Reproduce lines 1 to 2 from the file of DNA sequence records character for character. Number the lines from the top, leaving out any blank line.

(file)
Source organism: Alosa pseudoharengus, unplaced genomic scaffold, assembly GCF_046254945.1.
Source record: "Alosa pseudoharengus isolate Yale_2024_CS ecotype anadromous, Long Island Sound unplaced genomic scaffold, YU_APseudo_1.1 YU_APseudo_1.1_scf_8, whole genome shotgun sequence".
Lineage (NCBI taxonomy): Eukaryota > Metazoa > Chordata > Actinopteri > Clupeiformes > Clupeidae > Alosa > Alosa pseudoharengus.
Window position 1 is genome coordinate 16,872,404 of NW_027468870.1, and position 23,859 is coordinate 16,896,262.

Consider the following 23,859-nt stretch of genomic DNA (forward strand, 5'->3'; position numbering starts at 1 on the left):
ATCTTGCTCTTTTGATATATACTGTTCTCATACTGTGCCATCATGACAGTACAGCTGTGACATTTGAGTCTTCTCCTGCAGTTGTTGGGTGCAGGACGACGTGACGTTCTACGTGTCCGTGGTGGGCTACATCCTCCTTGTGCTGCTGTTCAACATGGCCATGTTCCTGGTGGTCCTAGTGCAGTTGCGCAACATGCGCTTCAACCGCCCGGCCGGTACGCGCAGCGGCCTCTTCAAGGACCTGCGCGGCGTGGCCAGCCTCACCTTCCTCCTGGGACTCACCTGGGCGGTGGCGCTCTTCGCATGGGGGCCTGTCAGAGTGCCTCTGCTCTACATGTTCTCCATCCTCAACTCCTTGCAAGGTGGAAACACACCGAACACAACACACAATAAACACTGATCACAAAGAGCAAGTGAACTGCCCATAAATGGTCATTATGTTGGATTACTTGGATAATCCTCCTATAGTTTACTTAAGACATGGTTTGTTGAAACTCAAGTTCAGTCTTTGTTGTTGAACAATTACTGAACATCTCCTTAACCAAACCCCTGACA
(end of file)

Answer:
Source organism: Alosa pseudoharengus, unplaced genomic scaffold, assembly GCF_046254945.1.
Source record: "Alosa pseudoharengus isolate Yale_2024_CS ecotype anadromous, Long Island Sound unplaced genomic scaffold, YU_APseudo_1.1 YU_APseudo_1.1_scf_8, whole genome shotgun sequence".